Israel pushes back against Polish proposal that rejects culpability for Holocaust
There are probably many ways Poland’s chargé d’affaires to Israel imagined enjoying his Sunday morning in Tel Aviv.
Instead, Piotr Kozlowski spent a blustery Sunday — the first day of Israel’s workweek — in Jerusalem, on the receiving end of an angry reprimand from the Israeli government.
A bill passed by the lower house of Poland’s parliament Friday that would make it illegal to utter the phrase “Polish concentration camp” or to assign Poland culpability for Nazi crimes committed on its soil has infuriated the Israeli government.
The bill requires the approval of the Senate and the nation’s president before becoming law.
It was endorsed by the lower house Jan. 26, the eve of International Holocaust Remembrance Day, which falls on the anniversary of the liberation of Auschwitz-Birkenau, the largest Nazi concentration camp in Poland. Approximately 1 million people were killed there between 1940 and 1945, the vast majority of them Jews.
Poland, the first country to fall to Nazi troops in World War II, has long been sensitive about the crimes carried out by Germany on its soil — in many cases with the complicity of Poles, who were both victims of and, in some cases, collaborators with the Nazis.
In Israel, where tens of thousands of elderly Holocaust survivors are a permanent reminder of the European genocide, the passage of the bill caused an uproar.
“The law’s intent is by no means to whitewash history, but to safeguard it and the truth about the Holocaust, as well as to prevent its distortion,” Kozlowski said.
Israeli Prime Minister Benjamin Netanyahu denounced the “baseless” law and instructed Israel’s ambassador in Warsaw to transmit his condemnation to the Polish prime minister, Mateusz Morawiecki.
In a phone call late Sunday, the two leaders agreed to open an “immediate dialogue” to come to an understanding about the bill, which Morawiecki supports. The law establishes prison terms of up to three years for any mention of “Polish extermination camps.”
Gil Paran, the chairman of a group of Israeli guides of Holocaust tours to Poland, published a letter inquiring “if, as I guide, I mention the part played by Polish people in Holocaust crimes, does this break the law?”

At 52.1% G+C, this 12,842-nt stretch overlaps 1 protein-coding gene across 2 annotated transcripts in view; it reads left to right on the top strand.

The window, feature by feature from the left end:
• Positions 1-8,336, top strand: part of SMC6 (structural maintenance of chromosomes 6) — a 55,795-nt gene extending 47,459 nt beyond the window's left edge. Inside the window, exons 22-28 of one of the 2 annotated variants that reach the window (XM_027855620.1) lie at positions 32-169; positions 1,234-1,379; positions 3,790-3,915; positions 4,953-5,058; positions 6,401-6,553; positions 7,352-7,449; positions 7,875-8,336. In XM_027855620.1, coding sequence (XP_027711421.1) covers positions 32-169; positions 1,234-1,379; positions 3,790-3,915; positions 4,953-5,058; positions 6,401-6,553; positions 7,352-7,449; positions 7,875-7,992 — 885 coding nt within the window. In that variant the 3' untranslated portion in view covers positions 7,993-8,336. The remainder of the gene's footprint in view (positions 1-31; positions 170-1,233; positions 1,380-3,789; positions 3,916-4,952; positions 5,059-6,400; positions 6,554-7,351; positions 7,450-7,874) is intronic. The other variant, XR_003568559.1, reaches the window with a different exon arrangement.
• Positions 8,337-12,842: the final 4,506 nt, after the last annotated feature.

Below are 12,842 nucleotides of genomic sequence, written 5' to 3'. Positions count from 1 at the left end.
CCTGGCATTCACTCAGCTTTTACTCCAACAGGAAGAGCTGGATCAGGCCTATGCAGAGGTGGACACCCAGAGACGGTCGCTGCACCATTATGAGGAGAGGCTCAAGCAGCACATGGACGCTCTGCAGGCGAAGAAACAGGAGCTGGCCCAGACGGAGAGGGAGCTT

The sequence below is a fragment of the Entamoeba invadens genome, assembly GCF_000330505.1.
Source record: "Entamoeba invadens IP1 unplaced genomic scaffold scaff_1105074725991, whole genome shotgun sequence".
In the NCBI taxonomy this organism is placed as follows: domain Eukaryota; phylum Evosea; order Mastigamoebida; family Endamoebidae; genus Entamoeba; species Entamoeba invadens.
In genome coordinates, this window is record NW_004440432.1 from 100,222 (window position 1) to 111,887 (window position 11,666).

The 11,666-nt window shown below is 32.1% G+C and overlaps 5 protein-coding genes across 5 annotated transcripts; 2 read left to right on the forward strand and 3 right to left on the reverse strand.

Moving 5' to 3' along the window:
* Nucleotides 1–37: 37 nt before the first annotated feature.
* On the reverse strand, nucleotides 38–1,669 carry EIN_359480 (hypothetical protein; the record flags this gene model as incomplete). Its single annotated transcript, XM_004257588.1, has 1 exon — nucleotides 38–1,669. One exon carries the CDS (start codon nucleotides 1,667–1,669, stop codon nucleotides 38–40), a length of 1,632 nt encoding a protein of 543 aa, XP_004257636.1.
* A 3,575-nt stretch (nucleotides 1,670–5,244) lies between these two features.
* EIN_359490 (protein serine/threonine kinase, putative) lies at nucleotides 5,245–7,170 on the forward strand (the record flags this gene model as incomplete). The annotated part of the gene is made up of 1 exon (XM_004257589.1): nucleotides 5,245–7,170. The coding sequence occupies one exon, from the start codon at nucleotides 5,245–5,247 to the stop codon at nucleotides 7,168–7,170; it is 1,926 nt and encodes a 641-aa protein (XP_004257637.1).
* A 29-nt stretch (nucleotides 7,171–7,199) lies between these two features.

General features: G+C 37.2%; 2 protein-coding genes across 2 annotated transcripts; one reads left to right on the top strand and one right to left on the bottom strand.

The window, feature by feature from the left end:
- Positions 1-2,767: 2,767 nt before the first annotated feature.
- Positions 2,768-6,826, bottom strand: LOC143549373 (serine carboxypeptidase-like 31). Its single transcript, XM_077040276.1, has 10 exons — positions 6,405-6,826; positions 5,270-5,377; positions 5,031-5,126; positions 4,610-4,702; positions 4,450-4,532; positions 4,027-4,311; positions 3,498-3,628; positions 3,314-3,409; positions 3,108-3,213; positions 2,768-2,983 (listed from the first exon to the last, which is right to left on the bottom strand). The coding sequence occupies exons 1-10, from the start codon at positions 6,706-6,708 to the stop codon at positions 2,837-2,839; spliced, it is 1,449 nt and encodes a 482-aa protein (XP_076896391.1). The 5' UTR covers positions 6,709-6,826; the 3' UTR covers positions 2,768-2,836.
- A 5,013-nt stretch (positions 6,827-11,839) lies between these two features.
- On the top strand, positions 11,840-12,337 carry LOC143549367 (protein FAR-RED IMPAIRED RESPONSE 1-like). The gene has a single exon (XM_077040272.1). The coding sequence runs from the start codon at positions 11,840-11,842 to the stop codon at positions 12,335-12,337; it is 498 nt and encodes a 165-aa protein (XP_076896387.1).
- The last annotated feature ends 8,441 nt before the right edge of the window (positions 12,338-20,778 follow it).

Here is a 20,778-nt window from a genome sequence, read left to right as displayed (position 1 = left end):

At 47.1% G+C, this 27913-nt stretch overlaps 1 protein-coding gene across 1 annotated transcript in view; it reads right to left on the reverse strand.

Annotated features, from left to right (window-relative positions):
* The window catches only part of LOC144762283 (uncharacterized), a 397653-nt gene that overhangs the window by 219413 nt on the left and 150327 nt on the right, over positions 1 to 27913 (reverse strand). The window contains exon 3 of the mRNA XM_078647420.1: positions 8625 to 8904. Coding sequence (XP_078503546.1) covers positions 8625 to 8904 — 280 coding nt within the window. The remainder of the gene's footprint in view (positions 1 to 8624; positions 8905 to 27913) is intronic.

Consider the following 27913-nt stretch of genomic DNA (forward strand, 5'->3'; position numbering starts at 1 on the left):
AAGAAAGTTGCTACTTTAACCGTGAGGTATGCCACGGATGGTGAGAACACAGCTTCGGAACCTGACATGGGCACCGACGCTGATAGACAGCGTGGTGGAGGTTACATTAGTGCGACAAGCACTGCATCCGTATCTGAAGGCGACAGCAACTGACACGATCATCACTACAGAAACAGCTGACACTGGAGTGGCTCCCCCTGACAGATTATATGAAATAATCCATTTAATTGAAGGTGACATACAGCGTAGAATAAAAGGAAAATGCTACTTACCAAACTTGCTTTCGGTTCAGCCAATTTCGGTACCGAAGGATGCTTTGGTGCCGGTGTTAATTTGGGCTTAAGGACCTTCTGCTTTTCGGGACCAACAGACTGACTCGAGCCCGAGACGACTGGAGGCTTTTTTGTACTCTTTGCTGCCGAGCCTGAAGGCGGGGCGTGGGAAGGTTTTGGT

Quoting former Polish President Aleksander Kwaśniewski, Israeli President Reuven Rivlin said: “One cannot fake history; one cannot rewrite it; one cannot hide the truth. Every crime, every offense must be condemned, denounced — must be examined and exposed.
“Only 73 years have passed since the gates of hell were flung open,” Rivlin continued. “Living Holocaust survivors are disappearing from the world, and we still have to fight for the memory of the Holocaust as it was.”
The crisis has made public a fundamental difference between two countries for whom the Holocaust is intimate and personal.
On Twitter, Morawiecki posted that “Jews, Poles, and all victims should be guardians of the memory of all who were murdered by German Nazis. Auschwitz-Birkenau is not a Polish name, and Arbeit Macht Frei” — the infamous slogan above the Auschwitz gate, meaning “work sets you free” — “is not a Polish phrase.”
Holocaust Remembrance Day was marred by a remarkable exchange between the Polish Embassy in Tel Aviv and Yair Lapid, the leader of an Israeli centrist opposition party and the Israeli-born son of a Holocaust survivor.
“I utterly condemn the new Polish law which tries to deny Polish complicity in the Holocaust,” Lapid tweeted. “It was conceived in Germany but hundreds of thousands of Jews were murdered without ever meeting a German soldier. There were Polish death camps and no law can ever change that.”
The Polish Embassy replied, “Your unsupportable claims show how badly Holocaust education is needed, even here in Israel,” adding that Lapid was “shameless.”
Lapid, whose name, adopted by his father after the Holocaust, means flame, replied: “My grandmother was murdered in Poland by Germans and Poles. I don’t need Holocaust education from you. We live with the consequences every day in our collective memory. Your embassy should offer an immediate apology.”
As the Twitter feud escalated, Polish feeds adopted the hashtag #GermanDeathCamps to reflect the long-held Polish belief that Poland, invaded by Nazi Germany, bears no responsibility for the Nazi massacres that took place on its territory.
This is not the first time Poland’s resentment has affected diplomatic ties. In 2012, President Obama was forced to apologize for mentioning “Polish death camps” when awarding the late Polish resistance hero Jan Karski a Presidential Medal of Freedom.
In a tweet posted Sunday, Morawiecki resorted to a metaphor to transmit the Polish view of history: “A gang of professional thugs enters a two-family house. They kill the first family almost entirely. They kill the parents of the second, torturing the kids. They loot and raze the house. Could one, in good conscience, say that the second family is guilty for the murder of the first?”
“What this new law is trying to cover up,” Havi Dreifuss, a Tel Aviv University expert on Polish-Jewish relations during the Holocaust, told the Israeli newspaper Haaretz, is that “during the Holocaust, in quite a few small communities in the Lomza district of Poland, the locals murdered their Jewish neighbors. And Kielce,” a city in which 42 Jewish refugees were killed by their Polish neighbors immediately after World War II, “was not the only place where Jews — some of them sole survivors of their families — were murdered by Poles after the war ended.”
Tarnopolsky is a special correspondent.
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